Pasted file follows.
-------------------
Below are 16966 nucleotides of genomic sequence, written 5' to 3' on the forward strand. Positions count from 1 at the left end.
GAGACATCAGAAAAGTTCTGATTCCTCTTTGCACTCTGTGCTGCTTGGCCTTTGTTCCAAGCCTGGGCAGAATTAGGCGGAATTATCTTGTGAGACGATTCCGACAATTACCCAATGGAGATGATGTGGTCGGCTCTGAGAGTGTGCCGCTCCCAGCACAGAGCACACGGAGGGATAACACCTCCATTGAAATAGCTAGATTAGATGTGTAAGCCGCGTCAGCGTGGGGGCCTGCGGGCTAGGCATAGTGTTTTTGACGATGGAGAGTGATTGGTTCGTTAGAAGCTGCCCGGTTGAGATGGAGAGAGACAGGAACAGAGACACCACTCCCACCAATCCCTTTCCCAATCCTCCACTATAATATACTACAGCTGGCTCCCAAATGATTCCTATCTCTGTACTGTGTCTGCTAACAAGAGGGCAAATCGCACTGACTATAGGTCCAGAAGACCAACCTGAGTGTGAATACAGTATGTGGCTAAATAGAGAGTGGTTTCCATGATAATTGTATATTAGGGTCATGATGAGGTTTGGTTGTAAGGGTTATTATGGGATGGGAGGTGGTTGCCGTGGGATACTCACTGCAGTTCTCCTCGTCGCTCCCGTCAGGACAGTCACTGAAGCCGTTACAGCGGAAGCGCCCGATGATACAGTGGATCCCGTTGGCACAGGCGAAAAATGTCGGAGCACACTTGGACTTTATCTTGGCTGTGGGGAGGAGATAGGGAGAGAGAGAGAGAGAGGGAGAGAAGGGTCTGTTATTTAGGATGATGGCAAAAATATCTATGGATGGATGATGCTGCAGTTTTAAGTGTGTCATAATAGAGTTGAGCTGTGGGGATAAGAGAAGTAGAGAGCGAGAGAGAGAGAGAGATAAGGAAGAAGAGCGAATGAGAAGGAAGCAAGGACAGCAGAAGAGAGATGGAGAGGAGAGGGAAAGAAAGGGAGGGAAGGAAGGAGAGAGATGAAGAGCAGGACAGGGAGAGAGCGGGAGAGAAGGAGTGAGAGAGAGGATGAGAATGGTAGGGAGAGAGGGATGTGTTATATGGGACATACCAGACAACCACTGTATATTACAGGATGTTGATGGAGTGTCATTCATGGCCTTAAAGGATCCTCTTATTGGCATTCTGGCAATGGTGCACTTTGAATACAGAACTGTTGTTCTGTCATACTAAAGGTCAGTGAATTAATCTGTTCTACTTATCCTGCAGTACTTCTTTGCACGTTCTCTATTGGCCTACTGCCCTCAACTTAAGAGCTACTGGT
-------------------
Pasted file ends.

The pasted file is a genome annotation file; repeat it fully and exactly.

Below are 16966 nucleotides of genomic sequence, written 5' to 3' on the forward strand. Positions count from 1 at the left end.
GAGACATCAGAAAAGTTCTGATTCCTCTTTGCACTCTGTGCTGCTTGGCCTTTGTTCCAAGCCTGGGCAGAATTAGGCGGAATTATCTTGTGAGACGATTCCGACAATTACCCAATGGAGATGATGTGGTCGGCTCTGAGAGTGTGCCGCTCCCAGCACAGAGCACACGGAGGGATAACACCTCCATTGAAATAGCTAGATTAGATGTGTAAGCCGCGTCAGCGTGGGGGCCTGCGGGCTAGGCATAGTGTTTTTGACGATGGAGAGTGATTGGTTCGTTAGAAGCTGCCCGGTTGAGATGGAGAGAGACAGGAACAGAGACACCACTCCCACCAATCCCTTTCCCAATCCTCCACTATAATATACTACAGCTGGCTCCCAAATGATTCCTATCTCTGTACTGTGTCTGCTAACAAGAGGGCAAATCGCACTGACTATAGGTCCAGAAGACCAACCTGAGTGTGAATACAGTATGTGGCTAAATAGAGAGTGGTTTCCATGATAATTGTATATTAGGGTCATGATGAGGTTTGGTTGTAAGGGTTATTATGGGATGGGAGGTGGTTGCCGTGGGATACTCACTGCAGTTCTCCTCGTCGCTCCCGTCAGGACAGTCACTGAAGCCGTTACAGCGGAAGCGCCCGATGATACAGTGGATCCCGTTGGCACAGGCGAAAAATGTCGGAGCACACTTGGACTTTATCTTGGCTGTGGGGAGGAGATAGGGAGAGAGAGAGAGAGAGGGAGAGAAGGGTCTGTTATTTAGGATGATGGCAAAAATATCTATGGATGGATGATGCTGCAGTTTTAAGTGTGTCATAATAGAGTTGAGCTGTGGGGATAAGAGAAGTAGAGAGCGAGAGAGAGAGAGAGATAAGGAAGAAGAGCGAATGAGAAGGAAGCAAGGACAGCAGAAGAGAGATGGAGAGGAGAGGGAAAGAAAGGGAGGGAAGGAAGGAGAGAGATGAAGAGCAGGACAGGGAGAGAGCGGGAGAGAAGGAGTGAGAGAGAGGATGAGAATGGTAGGGAGAGAGGGATGTGTTATATGGGACATACCAGACAACCACTGTATATTACAGGATGTTGATGGAGTGTCATTCATGGCCTTAAAGGATCCTCTTATTGGCATTCTGGCAATGGTGCACTTTGAATACAGAACTGTTGTTCTGTCATACTAAAGGTCAGTGAATTAATCTGTTCTACTTATCCTGCAGTACTTCTTTGCACGTTCTCTATTGGCCTACTGCCCTCAACTTAAGAGCTACTGGT